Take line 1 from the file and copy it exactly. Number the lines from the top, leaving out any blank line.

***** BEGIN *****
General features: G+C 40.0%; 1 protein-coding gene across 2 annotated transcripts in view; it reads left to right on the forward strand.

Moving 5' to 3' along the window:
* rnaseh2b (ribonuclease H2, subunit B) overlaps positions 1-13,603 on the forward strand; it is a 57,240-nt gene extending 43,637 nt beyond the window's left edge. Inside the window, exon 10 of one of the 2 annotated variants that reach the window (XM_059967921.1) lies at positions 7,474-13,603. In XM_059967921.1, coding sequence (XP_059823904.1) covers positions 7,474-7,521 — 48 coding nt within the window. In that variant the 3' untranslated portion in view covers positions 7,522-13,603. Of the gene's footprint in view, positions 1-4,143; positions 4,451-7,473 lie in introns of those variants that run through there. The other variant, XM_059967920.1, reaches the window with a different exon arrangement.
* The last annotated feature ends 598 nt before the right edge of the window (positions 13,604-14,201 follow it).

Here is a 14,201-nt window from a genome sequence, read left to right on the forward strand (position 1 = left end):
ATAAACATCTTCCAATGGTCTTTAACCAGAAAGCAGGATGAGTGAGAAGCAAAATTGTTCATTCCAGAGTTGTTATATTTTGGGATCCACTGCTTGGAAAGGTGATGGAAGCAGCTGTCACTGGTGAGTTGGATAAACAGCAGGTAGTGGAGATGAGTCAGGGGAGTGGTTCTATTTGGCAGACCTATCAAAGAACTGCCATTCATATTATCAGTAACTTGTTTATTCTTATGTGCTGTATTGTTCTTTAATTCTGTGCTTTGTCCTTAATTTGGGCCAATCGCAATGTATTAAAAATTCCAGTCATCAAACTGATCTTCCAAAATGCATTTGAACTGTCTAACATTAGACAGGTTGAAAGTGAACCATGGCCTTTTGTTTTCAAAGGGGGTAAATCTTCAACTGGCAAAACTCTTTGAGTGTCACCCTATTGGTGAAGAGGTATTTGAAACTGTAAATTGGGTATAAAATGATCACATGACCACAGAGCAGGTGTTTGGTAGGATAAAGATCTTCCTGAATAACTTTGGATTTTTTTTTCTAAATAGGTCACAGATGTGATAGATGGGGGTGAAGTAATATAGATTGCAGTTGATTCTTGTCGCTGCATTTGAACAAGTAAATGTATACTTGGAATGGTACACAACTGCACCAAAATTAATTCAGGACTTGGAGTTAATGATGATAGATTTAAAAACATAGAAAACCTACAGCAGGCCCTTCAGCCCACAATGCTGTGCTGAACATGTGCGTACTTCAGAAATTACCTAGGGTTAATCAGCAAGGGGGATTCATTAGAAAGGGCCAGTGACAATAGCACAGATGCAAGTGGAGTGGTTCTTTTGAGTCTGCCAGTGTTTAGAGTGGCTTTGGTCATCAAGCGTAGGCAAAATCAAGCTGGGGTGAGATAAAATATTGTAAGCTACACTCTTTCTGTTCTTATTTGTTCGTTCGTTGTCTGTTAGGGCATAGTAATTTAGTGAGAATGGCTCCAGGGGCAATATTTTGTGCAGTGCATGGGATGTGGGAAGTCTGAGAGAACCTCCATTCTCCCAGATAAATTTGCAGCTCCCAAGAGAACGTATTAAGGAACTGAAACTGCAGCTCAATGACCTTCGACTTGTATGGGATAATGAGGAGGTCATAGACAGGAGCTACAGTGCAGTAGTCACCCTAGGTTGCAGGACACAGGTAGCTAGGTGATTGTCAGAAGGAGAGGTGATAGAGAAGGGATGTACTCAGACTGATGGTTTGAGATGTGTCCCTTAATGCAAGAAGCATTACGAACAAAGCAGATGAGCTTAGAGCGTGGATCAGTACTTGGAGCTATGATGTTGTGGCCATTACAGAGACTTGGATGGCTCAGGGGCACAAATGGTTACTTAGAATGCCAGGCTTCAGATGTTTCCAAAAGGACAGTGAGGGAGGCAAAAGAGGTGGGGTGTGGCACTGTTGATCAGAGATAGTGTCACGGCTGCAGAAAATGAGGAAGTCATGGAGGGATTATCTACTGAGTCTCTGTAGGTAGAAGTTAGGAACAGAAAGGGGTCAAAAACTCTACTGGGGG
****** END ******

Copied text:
General features: G+C 40.0%; 1 protein-coding gene across 2 annotated transcripts in view; it reads left to right on the forward strand.